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Difference of Squares of Two Integers

Date: 7/2/96 at 8:2:7
From: Anonymous
Subject: Difference of Squares of Integers

1.  Which positive integers can be written as the difference 
of the squares of two integers?  Explain your reasoning.

I know that the numbers that are squared cannot be equal, so I came up 
with this:  n^2 - (n-x)^2 = a positive integer.  The smallest number 
that will work is 3 (2^2 - 1^2 = 3). Continuing sequentially, the 
differences turn out to be odd numbers.  If I try non-sequential 
numbers, however, the difference can be even. (6^2 - 4^2 = 20)

I have an equation, but don't know how to make it work.  Can 
you help?

Thanks, Nancy

Date: 7/2/96 at 10:49:52
From: Doctor Anthony
Subject: Re: Difference of Squares of Integers
Any expression of the form a^2 - b^2 can be factorized as (a-b)(a+b).

It follows that if a number can be factorized in this way, then it can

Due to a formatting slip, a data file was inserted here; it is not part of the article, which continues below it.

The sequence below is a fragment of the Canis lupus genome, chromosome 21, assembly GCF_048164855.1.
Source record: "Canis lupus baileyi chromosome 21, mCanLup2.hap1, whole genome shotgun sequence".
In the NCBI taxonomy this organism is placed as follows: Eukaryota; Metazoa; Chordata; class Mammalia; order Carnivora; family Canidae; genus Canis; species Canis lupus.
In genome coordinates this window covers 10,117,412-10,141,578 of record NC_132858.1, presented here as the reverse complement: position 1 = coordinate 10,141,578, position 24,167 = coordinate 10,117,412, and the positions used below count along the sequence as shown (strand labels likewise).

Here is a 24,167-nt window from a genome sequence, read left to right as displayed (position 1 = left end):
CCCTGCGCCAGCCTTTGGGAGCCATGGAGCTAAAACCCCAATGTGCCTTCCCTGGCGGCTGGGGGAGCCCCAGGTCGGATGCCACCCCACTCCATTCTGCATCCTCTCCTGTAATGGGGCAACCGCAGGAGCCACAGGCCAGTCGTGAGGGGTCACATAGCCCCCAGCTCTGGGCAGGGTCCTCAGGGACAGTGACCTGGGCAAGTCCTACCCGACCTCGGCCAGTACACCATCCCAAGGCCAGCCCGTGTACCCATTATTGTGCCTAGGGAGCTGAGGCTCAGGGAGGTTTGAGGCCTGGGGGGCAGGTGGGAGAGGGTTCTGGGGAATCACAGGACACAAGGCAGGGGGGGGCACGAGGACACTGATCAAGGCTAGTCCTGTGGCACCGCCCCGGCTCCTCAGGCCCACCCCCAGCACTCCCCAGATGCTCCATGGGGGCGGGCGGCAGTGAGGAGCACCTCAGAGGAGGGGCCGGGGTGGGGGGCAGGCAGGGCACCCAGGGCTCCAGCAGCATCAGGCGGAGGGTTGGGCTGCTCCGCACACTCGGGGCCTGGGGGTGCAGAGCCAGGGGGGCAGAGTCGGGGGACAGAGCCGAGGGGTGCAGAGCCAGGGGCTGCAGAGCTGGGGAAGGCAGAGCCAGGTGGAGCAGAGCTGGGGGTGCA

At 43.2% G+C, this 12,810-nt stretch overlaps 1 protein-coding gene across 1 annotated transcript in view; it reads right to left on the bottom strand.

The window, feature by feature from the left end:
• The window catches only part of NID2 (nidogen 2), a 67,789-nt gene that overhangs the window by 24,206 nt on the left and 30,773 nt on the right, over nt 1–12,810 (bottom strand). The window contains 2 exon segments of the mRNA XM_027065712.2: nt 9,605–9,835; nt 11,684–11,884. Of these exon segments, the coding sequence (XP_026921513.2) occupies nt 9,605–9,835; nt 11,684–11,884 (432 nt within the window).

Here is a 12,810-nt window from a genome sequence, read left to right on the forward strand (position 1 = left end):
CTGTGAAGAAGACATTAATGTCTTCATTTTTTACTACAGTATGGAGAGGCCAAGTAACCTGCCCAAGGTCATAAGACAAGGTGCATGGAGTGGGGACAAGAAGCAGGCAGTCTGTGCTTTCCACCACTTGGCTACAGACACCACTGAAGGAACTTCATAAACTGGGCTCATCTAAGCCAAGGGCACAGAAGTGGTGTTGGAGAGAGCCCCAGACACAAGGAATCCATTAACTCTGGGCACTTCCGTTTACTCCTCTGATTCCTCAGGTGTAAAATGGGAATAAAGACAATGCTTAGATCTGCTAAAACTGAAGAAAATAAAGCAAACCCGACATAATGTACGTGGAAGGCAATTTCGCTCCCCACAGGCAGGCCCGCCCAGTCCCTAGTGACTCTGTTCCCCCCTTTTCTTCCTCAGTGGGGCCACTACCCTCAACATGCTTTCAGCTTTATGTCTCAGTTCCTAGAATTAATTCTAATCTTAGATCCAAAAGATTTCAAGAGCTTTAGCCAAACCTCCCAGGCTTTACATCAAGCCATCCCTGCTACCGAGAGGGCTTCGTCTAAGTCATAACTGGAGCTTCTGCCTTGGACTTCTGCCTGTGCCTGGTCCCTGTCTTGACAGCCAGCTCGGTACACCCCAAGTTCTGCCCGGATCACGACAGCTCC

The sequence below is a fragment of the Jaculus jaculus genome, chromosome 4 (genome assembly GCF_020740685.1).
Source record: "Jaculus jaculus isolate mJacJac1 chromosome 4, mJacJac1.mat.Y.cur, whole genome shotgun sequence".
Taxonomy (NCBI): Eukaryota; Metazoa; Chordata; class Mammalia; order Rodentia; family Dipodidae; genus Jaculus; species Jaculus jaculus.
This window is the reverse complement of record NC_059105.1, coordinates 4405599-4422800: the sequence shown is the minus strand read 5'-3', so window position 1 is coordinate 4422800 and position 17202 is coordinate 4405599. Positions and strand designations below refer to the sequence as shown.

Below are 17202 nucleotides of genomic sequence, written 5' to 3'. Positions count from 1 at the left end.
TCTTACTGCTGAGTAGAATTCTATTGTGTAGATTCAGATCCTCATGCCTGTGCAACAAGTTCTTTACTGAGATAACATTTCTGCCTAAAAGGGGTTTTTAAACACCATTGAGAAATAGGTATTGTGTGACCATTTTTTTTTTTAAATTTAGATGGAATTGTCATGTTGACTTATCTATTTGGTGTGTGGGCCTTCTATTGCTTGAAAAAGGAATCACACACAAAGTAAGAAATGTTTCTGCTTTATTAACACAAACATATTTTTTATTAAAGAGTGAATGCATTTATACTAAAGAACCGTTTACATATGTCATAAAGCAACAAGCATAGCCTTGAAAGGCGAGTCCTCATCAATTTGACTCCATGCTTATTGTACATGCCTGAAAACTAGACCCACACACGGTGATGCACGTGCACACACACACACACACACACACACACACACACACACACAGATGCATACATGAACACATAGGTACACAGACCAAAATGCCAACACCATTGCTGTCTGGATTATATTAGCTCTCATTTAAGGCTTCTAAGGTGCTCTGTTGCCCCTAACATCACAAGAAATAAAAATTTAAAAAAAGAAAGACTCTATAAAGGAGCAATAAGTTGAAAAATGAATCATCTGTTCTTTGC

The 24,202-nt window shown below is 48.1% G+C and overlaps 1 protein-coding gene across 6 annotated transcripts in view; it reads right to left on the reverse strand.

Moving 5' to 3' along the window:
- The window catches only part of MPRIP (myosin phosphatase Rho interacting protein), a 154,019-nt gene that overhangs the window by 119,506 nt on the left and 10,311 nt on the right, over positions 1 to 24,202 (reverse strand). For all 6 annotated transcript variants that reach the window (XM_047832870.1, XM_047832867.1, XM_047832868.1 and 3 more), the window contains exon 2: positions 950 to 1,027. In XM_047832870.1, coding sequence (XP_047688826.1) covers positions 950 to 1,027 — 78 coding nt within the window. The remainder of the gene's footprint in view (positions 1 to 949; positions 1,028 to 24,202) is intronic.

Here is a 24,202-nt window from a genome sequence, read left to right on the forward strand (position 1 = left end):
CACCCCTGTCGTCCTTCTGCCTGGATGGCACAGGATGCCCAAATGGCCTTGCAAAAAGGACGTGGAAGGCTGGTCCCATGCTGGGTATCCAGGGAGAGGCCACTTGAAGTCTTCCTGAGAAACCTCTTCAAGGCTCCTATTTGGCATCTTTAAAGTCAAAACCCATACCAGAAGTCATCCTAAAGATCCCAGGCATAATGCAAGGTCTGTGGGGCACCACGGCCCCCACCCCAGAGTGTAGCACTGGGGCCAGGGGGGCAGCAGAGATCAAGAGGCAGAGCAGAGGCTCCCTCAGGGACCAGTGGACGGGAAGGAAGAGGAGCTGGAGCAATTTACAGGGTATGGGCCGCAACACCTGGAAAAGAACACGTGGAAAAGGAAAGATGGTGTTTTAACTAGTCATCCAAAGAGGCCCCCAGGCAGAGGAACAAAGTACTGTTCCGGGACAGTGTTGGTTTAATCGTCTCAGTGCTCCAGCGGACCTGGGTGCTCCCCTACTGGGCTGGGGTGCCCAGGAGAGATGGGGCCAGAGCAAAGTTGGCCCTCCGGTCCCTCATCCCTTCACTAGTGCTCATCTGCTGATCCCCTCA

be expressed as a difference of squares.

The example you gave could be worked as follows:

20 = 10*2

     So a+b = 10
        a-b =  2
   add 2a   = 12    so a = 6
subtract 2b = 8     so b = 4

You will note from this working that the sum of the factors must be 
even, since they will equal 2a (and the difference will equal 2b).  So 
if a number can be factorized into two even or two odd factors, then 
it can be expressed as a difference of squares.

Example.  35 = 7*5     a+b = 7
                       a-b = 5
                        2a = 12   and a = 6   b = 1

and it is true  35 = 36-1 = 6^2 - 1^2

Example  63 = 9*7     a+b = 9   a-b = 7  2a = 16  a=8  b=1
         and 8^2-1^2 = 63 

Example  60 = 10*6    a+b = 10  a-b = 6  2a = 16  a=8  b=2
         and 8^2-2^2 = 60

So the general rule is that provided a number can be factorized with 
two even or two odd factors, then it can be represented as a 
difference of squares.

-Doctor Anthony,  The Math Forum
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Associated Topics:
High School Basic Algebra
High School Polynomials
Middle School Algebra
Middle School Factoring Expressions

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